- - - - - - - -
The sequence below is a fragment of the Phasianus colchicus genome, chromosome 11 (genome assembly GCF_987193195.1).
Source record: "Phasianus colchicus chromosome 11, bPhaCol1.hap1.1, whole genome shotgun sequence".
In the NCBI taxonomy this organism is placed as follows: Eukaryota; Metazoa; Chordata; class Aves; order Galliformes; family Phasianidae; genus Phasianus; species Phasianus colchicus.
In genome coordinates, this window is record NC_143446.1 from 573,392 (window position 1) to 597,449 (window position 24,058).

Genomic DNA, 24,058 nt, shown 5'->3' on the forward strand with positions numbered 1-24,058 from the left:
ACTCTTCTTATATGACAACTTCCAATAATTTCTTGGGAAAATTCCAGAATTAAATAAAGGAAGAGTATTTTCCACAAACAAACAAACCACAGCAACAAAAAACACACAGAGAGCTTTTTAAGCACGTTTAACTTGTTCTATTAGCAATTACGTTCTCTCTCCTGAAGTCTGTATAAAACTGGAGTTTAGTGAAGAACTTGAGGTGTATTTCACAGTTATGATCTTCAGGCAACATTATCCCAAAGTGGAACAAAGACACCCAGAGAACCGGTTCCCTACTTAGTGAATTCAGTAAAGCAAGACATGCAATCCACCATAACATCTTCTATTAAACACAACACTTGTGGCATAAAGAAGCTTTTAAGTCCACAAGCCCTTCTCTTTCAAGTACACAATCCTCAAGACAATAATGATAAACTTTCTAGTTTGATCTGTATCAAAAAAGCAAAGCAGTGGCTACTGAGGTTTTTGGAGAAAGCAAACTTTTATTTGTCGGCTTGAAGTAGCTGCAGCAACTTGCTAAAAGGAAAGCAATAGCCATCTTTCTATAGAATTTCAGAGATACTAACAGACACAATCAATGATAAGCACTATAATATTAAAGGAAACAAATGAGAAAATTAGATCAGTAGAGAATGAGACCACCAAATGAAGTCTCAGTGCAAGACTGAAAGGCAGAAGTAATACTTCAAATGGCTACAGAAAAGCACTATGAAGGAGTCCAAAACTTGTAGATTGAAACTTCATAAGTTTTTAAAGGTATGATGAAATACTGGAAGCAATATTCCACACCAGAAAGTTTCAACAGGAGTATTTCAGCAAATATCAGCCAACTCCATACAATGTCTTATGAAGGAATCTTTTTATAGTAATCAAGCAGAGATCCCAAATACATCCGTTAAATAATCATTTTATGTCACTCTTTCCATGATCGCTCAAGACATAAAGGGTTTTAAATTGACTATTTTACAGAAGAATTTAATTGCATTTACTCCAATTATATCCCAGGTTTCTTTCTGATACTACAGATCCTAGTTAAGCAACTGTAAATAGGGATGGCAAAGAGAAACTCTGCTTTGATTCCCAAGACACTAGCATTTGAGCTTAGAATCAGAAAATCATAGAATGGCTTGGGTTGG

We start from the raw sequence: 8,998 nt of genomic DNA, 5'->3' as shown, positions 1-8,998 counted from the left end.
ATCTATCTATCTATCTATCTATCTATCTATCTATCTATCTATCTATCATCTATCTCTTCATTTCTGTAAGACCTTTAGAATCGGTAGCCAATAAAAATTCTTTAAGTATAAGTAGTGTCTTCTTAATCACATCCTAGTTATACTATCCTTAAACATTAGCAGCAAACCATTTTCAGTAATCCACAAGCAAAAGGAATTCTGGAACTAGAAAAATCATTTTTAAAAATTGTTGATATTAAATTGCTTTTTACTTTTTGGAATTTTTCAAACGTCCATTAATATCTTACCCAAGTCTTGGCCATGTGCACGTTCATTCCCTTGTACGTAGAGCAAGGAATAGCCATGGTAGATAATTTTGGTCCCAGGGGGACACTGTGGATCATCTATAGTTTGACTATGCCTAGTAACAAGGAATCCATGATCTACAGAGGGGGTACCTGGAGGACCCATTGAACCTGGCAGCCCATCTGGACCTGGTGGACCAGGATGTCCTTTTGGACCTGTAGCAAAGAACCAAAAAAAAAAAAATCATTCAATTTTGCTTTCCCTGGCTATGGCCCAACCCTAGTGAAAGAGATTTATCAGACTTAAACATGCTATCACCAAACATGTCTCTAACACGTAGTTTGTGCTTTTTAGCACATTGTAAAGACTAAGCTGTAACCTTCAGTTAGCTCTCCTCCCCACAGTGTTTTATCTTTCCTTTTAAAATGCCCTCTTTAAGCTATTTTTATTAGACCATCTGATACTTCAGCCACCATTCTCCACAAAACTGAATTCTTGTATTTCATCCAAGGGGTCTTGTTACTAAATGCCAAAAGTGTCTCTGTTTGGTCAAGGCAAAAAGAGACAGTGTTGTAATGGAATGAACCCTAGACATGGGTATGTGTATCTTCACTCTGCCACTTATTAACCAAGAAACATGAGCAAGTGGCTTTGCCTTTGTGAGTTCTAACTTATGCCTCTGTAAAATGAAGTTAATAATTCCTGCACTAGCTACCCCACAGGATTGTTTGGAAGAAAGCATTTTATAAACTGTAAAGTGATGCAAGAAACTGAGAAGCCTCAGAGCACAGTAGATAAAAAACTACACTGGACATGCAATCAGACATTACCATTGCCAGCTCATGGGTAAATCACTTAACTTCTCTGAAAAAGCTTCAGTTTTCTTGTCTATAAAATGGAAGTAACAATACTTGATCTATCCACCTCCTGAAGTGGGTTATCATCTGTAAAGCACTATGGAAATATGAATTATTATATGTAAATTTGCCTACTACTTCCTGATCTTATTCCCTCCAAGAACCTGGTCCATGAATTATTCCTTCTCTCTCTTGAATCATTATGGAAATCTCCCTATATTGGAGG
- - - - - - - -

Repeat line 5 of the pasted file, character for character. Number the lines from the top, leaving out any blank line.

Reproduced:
Genomic DNA, 24,058 nt, shown 5'->3' on the forward strand with positions numbered 1-24,058 from the left: